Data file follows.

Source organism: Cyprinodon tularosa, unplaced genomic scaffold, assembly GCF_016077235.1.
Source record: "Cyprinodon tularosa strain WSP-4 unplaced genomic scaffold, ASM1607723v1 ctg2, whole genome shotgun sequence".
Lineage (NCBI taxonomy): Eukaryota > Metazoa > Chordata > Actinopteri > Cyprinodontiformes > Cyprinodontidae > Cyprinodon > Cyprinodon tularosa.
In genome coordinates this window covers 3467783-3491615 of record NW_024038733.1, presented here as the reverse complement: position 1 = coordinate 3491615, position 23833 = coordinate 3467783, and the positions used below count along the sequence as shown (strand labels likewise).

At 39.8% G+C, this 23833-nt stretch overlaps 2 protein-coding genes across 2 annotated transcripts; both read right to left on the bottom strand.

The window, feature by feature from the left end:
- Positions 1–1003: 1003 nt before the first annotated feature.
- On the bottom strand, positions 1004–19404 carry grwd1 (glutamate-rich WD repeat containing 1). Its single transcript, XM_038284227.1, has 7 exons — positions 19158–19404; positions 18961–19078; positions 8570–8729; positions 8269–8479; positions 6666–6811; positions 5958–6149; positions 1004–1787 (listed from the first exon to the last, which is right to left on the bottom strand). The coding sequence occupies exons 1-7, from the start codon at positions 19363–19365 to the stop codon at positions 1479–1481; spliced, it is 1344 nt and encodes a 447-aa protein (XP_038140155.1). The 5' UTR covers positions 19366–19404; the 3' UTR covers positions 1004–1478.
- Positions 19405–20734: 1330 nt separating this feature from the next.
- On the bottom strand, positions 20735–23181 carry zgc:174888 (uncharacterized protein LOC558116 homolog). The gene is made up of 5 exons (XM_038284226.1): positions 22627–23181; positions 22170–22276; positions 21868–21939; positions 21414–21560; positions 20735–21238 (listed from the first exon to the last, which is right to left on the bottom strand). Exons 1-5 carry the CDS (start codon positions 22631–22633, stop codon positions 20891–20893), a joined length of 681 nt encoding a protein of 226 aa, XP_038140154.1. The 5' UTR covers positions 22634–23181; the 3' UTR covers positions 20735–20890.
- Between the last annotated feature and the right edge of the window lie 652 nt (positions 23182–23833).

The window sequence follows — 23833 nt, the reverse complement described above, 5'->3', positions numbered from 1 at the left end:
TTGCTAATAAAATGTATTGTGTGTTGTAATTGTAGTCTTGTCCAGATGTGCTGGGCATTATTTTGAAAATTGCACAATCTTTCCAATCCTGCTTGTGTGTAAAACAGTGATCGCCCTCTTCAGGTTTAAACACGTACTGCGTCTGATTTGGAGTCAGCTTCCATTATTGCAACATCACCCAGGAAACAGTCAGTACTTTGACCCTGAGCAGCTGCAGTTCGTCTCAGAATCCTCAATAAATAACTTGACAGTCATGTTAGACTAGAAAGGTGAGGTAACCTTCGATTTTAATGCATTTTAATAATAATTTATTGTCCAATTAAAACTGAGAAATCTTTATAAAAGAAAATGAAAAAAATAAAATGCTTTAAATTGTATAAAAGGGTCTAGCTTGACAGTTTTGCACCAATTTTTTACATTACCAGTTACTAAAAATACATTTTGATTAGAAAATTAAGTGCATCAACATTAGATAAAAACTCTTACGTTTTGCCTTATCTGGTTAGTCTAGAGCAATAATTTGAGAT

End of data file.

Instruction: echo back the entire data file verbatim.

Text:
Source organism: Cyprinodon tularosa, unplaced genomic scaffold, assembly GCF_016077235.1.
Source record: "Cyprinodon tularosa strain WSP-4 unplaced genomic scaffold, ASM1607723v1 ctg2, whole genome shotgun sequence".
Lineage (NCBI taxonomy): Eukaryota > Metazoa > Chordata > Actinopteri > Cyprinodontiformes > Cyprinodontidae > Cyprinodon > Cyprinodon tularosa.
In genome coordinates this window covers 3467783-3491615 of record NW_024038733.1, presented here as the reverse complement: position 1 = coordinate 3491615, position 23833 = coordinate 3467783, and the positions used below count along the sequence as shown (strand labels likewise).

At 39.8% G+C, this 23833-nt stretch overlaps 2 protein-coding genes across 2 annotated transcripts; both read right to left on the bottom strand.

The window, feature by feature from the left end:
- Positions 1–1003: 1003 nt before the first annotated feature.
- On the bottom strand, positions 1004–19404 carry grwd1 (glutamate-rich WD repeat containing 1). Its single transcript, XM_038284227.1, has 7 exons — positions 19158–19404; positions 18961–19078; positions 8570–8729; positions 8269–8479; positions 6666–6811; positions 5958–6149; positions 1004–1787 (listed from the first exon to the last, which is right to left on the bottom strand). The coding sequence occupies exons 1-7, from the start codon at positions 19363–19365 to the stop codon at positions 1479–1481; spliced, it is 1344 nt and encodes a 447-aa protein (XP_038140155.1). The 5' UTR covers positions 19366–19404; the 3' UTR covers positions 1004–1478.
- Positions 19405–20734: 1330 nt separating this feature from the next.
- On the bottom strand, positions 20735–23181 carry zgc:174888 (uncharacterized protein LOC558116 homolog). The gene is made up of 5 exons (XM_038284226.1): positions 22627–23181; positions 22170–22276; positions 21868–21939; positions 21414–21560; positions 20735–21238 (listed from the first exon to the last, which is right to left on the bottom strand). Exons 1-5 carry the CDS (start codon positions 22631–22633, stop codon positions 20891–20893), a joined length of 681 nt encoding a protein of 226 aa, XP_038140154.1. The 5' UTR covers positions 22634–23181; the 3' UTR covers positions 20735–20890.
- Between the last annotated feature and the right edge of the window lie 652 nt (positions 23182–23833).

The window sequence follows — 23833 nt, the reverse complement described above, 5'->3', positions numbered from 1 at the left end:
TTGCTAATAAAATGTATTGTGTGTTGTAATTGTAGTCTTGTCCAGATGTGCTGGGCATTATTTTGAAAATTGCACAATCTTTCCAATCCTGCTTGTGTGTAAAACAGTGATCGCCCTCTTCAGGTTTAAACACGTACTGCGTCTGATTTGGAGTCAGCTTCCATTATTGCAACATCACCCAGGAAACAGTCAGTACTTTGACCCTGAGCAGCTGCAGTTCGTCTCAGAATCCTCAATAAATAACTTGACAGTCATGTTAGACTAGAAAGGTGAGGTAACCTTCGATTTTAATGCATTTTAATAATAATTTATTGTCCAATTAAAACTGAGAAATCTTTATAAAAGAAAATGAAAAAAATAAAATGCTTTAAATTGTATAAAAGGGTCTAGCTTGACAGTTTTGCACCAATTTTTTACATTACCAGTTACTAAAAATACATTTTGATTAGAAAATTAAGTGCATCAACATTAGATAAAAACTCTTACGTTTTGCCTTATCTGGTTAGTCTAGAGCAATAATTTGAGAT